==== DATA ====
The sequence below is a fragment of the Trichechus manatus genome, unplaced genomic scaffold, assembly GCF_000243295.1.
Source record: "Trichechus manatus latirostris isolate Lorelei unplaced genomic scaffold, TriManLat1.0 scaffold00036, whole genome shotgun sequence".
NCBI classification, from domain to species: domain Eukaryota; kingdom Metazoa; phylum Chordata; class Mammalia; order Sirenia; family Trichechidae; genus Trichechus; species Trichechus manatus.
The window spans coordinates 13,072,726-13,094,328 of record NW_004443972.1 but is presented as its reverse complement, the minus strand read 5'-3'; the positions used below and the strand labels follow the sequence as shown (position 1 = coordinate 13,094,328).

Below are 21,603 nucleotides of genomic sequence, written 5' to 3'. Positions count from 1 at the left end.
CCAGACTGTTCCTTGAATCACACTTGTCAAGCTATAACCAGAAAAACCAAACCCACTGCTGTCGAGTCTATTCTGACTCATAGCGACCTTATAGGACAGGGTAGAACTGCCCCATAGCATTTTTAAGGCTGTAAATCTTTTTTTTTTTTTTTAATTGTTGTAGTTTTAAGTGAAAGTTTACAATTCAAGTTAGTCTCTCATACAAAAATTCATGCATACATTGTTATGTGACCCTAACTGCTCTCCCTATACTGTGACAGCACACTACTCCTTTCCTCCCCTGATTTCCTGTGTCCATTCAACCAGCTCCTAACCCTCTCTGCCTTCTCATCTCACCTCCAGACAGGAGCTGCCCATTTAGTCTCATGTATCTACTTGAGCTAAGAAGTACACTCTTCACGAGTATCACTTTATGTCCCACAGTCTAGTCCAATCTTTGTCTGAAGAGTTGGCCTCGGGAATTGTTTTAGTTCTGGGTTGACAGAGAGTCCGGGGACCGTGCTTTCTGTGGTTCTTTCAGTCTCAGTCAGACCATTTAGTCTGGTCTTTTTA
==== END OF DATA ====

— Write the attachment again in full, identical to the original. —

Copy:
The sequence below is a fragment of the Trichechus manatus genome, unplaced genomic scaffold, assembly GCF_000243295.1.
Source record: "Trichechus manatus latirostris isolate Lorelei unplaced genomic scaffold, TriManLat1.0 scaffold00036, whole genome shotgun sequence".
NCBI classification, from domain to species: domain Eukaryota; kingdom Metazoa; phylum Chordata; class Mammalia; order Sirenia; family Trichechidae; genus Trichechus; species Trichechus manatus.
The window spans coordinates 13,072,726-13,094,328 of record NW_004443972.1 but is presented as its reverse complement, the minus strand read 5'-3'; the positions used below and the strand labels follow the sequence as shown (position 1 = coordinate 13,094,328).

Below are 21,603 nucleotides of genomic sequence, written 5' to 3'. Positions count from 1 at the left end.
CCAGACTGTTCCTTGAATCACACTTGTCAAGCTATAACCAGAAAAACCAAACCCACTGCTGTCGAGTCTATTCTGACTCATAGCGACCTTATAGGACAGGGTAGAACTGCCCCATAGCATTTTTAAGGCTGTAAATCTTTTTTTTTTTTTTTAATTGTTGTAGTTTTAAGTGAAAGTTTACAATTCAAGTTAGTCTCTCATACAAAAATTCATGCATACATTGTTATGTGACCCTAACTGCTCTCCCTATACTGTGACAGCACACTACTCCTTTCCTCCCCTGATTTCCTGTGTCCATTCAACCAGCTCCTAACCCTCTCTGCCTTCTCATCTCACCTCCAGACAGGAGCTGCCCATTTAGTCTCATGTATCTACTTGAGCTAAGAAGTACACTCTTCACGAGTATCACTTTATGTCCCACAGTCTAGTCCAATCTTTGTCTGAAGAGTTGGCCTCGGGAATTGTTTTAGTTCTGGGTTGACAGAGAGTCCGGGGACCGTGCTTTCTGTGGTTCTTTCAGTCTCAGTCAGACCATTTAGTCTGGTCTTTTTA